The quality of nursing education has increased further as evidenced by the fact that doctoral degree programs in nursing, and even postdoctoral programs, have become an integral part of American higher education. Prior to 1960 there were no doctoral programs in nursing. During the 1960s nursing was added as a minor to other Ph.D. degree programs. It was not until 1970 that Ph.D. programs in nursing emerged, but the number of programs has increased significantly. At the beginning of the twenty-first century, there are more than seventy-five doctoral programs in nursing leading to a Doctor of Philosophy (Ph.D.) or a Doctor of Science in Nursing (D.N.S., D.S.N., or D.N.Sc.) degree.

Both the Ph.D. and D.N.S. degree programs focus on research and "prepare students to pursue intellectual inquiry and conduct independent research for the purpose of extending knowledge" (American Association of Colleges of Nursing, 2001b, p. 2). Stated differently, doctoral programs in nursing enhance the scientific foundation for nursing theory and practice. A research-focused doctoral degree prepares graduates for a variety of positions within higher education, health care, government, and the private sector, such as educator, researcher, administrator, and advanced practice. Career options for nurses prepared at the doctoral level are virtually limitless.

Directed toward preparing graduates for a wide range of scholarly pursuits, most doctoral programs require courses in history, philosophy, and theory of nursing; informatics; research; and in related issues from health care ethics to economics. However, curricula do vary depending upon philosophy, faculty expertise, and other resources. Other requirements include a dissertation, oral defense, and comprehensive examination. The number of credit hours required for the doctoral degree is institution specific.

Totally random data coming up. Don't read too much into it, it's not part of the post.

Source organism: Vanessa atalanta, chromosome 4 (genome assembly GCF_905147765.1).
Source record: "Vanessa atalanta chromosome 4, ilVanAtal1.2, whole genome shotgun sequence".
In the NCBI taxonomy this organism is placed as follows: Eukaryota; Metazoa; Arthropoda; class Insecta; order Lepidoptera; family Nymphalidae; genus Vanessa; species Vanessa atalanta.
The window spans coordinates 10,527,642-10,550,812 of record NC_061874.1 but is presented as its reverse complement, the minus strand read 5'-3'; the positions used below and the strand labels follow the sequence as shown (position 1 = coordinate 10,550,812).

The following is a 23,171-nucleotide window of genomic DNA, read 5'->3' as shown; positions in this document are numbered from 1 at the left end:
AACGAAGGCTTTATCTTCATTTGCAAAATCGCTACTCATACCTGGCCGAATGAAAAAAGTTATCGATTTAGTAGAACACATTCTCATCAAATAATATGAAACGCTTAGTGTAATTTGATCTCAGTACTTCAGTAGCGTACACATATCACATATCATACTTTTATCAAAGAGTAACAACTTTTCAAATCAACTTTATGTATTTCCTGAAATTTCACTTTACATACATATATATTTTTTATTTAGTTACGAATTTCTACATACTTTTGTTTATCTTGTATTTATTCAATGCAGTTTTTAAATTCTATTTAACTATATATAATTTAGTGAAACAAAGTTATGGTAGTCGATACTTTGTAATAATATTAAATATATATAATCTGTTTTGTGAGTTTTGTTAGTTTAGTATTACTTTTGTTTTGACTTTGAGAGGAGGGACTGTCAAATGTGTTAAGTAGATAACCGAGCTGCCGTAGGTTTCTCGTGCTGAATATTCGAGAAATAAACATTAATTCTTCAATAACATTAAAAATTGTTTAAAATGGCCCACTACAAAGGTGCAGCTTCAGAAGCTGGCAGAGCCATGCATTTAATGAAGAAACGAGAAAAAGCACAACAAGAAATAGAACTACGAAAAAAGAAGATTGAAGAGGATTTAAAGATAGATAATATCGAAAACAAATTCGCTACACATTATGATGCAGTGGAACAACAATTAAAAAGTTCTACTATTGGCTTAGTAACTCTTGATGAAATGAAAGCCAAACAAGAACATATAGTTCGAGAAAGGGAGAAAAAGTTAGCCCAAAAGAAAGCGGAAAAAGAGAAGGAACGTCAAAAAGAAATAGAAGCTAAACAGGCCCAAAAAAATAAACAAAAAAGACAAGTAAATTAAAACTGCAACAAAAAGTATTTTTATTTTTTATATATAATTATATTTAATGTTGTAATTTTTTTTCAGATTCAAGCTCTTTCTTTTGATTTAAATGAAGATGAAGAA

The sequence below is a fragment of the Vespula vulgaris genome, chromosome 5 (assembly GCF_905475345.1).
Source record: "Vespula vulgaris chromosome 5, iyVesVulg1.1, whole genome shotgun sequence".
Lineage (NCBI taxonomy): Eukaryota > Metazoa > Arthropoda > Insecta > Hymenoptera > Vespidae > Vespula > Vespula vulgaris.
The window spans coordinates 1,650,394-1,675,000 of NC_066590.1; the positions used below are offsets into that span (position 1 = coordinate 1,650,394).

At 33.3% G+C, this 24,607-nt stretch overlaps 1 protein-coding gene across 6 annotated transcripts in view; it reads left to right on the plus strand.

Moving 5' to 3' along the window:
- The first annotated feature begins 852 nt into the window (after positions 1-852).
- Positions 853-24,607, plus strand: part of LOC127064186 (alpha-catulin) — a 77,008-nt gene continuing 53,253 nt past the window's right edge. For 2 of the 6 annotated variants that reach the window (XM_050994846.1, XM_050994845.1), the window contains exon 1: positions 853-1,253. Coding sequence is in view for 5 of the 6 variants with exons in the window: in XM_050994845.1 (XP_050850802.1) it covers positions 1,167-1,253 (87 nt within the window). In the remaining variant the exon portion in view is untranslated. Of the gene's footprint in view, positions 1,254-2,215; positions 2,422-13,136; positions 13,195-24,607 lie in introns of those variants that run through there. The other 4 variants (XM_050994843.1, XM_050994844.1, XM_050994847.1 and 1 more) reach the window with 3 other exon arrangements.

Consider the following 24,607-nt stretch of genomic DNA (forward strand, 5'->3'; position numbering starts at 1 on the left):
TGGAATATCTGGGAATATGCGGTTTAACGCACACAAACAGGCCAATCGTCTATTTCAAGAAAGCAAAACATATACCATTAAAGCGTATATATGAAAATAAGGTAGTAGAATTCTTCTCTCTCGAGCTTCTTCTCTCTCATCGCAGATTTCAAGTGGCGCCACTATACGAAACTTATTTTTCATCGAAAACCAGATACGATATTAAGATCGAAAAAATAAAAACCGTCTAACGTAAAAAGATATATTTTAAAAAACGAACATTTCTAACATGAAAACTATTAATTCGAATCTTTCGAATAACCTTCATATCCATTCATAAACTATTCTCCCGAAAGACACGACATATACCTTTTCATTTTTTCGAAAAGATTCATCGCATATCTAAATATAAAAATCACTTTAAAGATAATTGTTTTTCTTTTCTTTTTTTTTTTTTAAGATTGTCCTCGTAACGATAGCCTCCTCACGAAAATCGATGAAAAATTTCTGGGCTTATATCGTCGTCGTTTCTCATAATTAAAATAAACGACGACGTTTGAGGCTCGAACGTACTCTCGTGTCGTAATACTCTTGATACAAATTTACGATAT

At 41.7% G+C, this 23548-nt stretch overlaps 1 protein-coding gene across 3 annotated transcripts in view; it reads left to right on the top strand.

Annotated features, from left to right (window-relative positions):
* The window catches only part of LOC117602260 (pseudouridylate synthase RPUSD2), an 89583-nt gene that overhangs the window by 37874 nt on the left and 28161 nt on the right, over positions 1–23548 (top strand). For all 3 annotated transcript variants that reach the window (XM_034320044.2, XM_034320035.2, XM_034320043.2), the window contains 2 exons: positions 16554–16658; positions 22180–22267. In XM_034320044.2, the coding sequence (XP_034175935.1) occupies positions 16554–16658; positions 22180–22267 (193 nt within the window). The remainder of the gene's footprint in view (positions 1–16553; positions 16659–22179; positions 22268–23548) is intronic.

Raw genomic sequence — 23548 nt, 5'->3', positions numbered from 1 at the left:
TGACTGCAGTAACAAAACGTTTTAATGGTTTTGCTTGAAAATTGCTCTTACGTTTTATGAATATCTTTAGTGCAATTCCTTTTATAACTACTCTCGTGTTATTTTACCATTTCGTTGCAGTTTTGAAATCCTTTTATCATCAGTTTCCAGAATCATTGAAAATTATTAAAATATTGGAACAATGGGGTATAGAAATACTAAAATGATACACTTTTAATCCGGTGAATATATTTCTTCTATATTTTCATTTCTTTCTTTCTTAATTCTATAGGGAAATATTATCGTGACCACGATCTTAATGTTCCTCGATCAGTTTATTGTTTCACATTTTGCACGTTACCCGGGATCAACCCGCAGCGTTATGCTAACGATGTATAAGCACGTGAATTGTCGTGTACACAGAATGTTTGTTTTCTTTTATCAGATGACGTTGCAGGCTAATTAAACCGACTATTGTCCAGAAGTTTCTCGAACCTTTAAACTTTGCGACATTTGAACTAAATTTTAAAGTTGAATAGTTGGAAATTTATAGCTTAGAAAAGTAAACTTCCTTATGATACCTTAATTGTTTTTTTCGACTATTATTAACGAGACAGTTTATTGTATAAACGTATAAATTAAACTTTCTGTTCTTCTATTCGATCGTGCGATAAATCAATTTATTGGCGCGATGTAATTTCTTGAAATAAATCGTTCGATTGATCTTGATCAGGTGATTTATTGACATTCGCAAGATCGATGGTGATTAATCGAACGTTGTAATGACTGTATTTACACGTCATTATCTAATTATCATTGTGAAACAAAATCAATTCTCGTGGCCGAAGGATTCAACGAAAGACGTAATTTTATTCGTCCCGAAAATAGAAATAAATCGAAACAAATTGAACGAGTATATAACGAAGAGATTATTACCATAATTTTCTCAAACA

Criteria for admission to a doctoral program are similar to those for a master's program. Typical criteria include an official transcript verifying a M.S.N. degree with a minimum GPA of 3.0; a strong foundation in statistics; GRE score; practice in nursing; curriculum vitae; letters of recommendation; essay; and interview by a faculty committee.

Higher education is a lifelong investment. Undergraduate and graduate students should investigate several programs to determine which one correlates best with their academic and clinical interests and career goals. Students also should carefully assess multiple institution and program characteristics, especially accreditation status. Colleges and universities are accredited by nationally recognized, regional accrediting associations. Undergraduate and graduate nursing programs may apply for specialty accreditation by the Commission on Collegiate Nursing Education (CCNE) or the National League for Nursing Accrediting Commission (NLNAC). Although accreditation is voluntary, it demonstrates an institution's and program's commitment to continuous improvement and quality education.

See also: MEDICAL EDUCATION.

BIBLIOGRAPHY

AMERICAN ASSOCIATION OF COLLEGES OF NURSING. 1993. Position Statement on Nursing Education's Agenda for the Twenty-First Century. Washington, DC: American Association of Colleges of Nursing.

AMERICAN ASSOCIATION OF COLLEGES OF NURSING. 1996. The Essentials of Master's Education for Advanced Practice Nursing. Washington, DC: American Association of Colleges of Nursing.

AMERICAN ASSOCIATION OF COLLEGES OF NURSING. 1996. Position Statement on the Baccalaureate Degree in Nursing as Minimal Preparation for Professional Practice. Washington, DC: American Association of Colleges of Nursing.

AMERICAN ASSOCIATION OF COLLEGES OF NURSING. 1997. Position Statement on Vision of Baccalaureate and Graduate Nursing Education: The Next Decade. Washington, DC: American Association of Colleges of Nursing.

AMERICAN ASSOCIATION OF COLLEGES OF NURSING. 1998. The Essentials of Baccalaureate Education for Professional Nursing Practice. Washington, DC: American Association of Colleges of Nursing.

AMERICAN ASSOCIATION OF COLLEGES OF NURSING. 2001a. Envisioning Doctoral Education for the Future. Washington, DC: American Association of Colleges of Nursing.

AMERICAN ASSOCIATION OF COLLEGES OF NURSING. 2001b. Position Statement on Indicators of Quality in Research-Focused Doctoral Programs in Nursing. Washington, DC: American Association of Colleges of Nursing.

ANDERSON, NORMA E. 1981. "The Historical Development of American Nursing Education." Journal of Nursing Education 20:18–36.

BEDNASH, GERALDINE, ed. 2001. Ask a Nurse–From Home Remedies to Hospital Care. New York: Simon and Schuster Source.

CHASKA, NORMA L., ed. 2001. The Nursing Profession Tomorrow and Beyond. Thousand Oaks: Sage.

HAMRIC, ANN B.;SPROSS, JUDITH A.; and HANSON, CHARLENE M., eds. 2000. Advanced Nursing Practice. Philadelphia: Saunders.

CAROLE F. CASHION